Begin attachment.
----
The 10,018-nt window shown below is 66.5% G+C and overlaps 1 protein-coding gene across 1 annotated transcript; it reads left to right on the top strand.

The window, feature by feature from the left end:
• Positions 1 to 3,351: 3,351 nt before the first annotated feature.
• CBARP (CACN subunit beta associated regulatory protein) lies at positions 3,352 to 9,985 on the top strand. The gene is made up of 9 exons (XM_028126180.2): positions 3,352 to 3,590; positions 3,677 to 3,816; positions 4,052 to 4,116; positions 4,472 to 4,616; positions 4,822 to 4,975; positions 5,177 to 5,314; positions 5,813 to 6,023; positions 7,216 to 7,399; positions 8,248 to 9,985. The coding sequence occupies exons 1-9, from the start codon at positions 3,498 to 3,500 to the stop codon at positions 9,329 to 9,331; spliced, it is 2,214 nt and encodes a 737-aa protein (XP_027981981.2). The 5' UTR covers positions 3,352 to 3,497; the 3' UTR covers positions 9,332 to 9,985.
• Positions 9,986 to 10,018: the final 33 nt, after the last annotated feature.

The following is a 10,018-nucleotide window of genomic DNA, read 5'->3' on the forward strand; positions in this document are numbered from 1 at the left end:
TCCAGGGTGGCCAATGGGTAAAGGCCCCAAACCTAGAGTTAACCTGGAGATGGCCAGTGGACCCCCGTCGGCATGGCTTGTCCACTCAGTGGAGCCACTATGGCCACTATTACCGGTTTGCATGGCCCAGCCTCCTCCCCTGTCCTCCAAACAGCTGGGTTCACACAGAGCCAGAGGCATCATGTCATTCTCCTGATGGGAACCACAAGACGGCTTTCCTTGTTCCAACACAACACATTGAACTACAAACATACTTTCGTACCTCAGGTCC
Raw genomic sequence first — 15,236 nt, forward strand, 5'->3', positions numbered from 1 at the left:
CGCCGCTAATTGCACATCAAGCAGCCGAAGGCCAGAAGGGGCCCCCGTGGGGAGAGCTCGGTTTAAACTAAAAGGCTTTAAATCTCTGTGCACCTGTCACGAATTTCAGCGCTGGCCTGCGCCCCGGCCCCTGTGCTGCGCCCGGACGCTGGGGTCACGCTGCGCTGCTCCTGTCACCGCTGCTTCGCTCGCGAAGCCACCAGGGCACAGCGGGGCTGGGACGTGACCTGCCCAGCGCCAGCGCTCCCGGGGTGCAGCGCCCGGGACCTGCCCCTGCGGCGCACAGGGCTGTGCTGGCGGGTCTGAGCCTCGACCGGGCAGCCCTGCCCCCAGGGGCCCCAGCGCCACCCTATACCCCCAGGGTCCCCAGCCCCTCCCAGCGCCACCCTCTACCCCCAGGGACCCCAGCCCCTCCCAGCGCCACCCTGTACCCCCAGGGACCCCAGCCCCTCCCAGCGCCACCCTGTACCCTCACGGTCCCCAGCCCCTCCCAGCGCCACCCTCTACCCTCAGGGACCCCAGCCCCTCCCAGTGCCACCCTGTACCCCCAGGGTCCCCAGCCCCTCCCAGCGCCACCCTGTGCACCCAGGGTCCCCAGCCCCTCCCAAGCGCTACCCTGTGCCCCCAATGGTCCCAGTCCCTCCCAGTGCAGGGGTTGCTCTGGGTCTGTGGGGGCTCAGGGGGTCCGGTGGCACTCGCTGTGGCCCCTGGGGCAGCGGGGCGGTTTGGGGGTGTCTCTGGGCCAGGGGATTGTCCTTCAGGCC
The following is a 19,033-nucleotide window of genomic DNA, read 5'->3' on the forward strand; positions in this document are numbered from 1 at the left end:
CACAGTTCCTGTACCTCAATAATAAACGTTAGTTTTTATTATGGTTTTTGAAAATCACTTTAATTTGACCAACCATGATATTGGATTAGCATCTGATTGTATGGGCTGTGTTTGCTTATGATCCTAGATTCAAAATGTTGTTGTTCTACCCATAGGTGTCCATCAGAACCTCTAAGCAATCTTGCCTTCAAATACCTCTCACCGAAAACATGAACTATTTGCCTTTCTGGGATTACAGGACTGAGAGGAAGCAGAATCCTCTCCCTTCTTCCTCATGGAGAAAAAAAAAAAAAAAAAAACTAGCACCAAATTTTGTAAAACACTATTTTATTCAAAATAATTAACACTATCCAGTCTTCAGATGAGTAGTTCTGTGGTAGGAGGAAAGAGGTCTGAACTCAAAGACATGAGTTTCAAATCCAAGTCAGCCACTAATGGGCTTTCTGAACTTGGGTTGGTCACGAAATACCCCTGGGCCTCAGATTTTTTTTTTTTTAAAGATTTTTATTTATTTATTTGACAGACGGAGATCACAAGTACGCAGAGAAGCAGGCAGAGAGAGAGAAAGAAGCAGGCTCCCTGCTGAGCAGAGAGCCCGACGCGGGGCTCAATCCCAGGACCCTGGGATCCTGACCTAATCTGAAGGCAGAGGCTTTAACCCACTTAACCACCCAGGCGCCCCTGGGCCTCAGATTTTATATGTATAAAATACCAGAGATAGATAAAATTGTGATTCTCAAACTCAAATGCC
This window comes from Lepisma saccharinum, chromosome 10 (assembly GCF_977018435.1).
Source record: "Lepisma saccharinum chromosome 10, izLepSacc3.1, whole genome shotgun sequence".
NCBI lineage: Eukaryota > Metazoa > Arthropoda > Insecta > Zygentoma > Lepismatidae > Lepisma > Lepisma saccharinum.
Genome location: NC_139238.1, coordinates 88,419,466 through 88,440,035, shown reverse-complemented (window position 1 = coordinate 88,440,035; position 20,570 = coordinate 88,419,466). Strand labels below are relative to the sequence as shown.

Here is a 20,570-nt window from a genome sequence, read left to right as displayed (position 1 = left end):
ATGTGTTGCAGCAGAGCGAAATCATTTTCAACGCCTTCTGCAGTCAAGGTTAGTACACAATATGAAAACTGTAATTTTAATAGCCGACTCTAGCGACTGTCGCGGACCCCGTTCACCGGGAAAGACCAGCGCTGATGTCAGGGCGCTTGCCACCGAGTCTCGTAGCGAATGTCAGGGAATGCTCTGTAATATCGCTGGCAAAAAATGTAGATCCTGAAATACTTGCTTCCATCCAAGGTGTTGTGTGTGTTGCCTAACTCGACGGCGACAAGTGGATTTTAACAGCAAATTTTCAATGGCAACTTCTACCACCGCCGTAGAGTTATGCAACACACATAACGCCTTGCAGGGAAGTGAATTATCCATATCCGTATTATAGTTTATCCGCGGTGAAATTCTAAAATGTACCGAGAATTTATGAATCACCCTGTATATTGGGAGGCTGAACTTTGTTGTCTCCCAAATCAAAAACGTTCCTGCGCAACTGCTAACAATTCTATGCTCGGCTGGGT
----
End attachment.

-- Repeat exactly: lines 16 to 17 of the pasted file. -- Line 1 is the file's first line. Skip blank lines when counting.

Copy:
Here is a 20,570-nt window from a genome sequence, read left to right as displayed (position 1 = left end):
ATGTGTTGCAGCAGAGCGAAATCATTTTCAACGCCTTCTGCAGTCAAGGTTAGTACACAATATGAAAACTGTAATTTTAATAGCCGACTCTAGCGACTGTCGCGGACCCCGTTCACCGGGAAAGACCAGCGCTGATGTCAGGGCGCTTGCCACCGAGTCTCGTAGCGAATGTCAGGGAATGCTCTGTAATATCGCTGGCAAAAAATGTAGATCCTGAAATACTTGCTTCCATCCAAGGTGTTGTGTGTGTTGCCTAACTCGACGGCGACAAGTGGATTTTAACAGCAAATTTTCAATGGCAACTTCTACCACCGCCGTAGAGTTATGCAACACACATAACGCCTTGCAGGGAAGTGAATTATCCATATCCGTATTATAGTTTATCCGCGGTGAAATTCTAAAATGTACCGAGAATTTATGAATCACCCTGTATATTGGGAGGCTGAACTTTGTTGTCTCCCAAATCAAAAACGTTCCTGCGCAACTGCTAACAATTCTATGCTCGGCTGGGT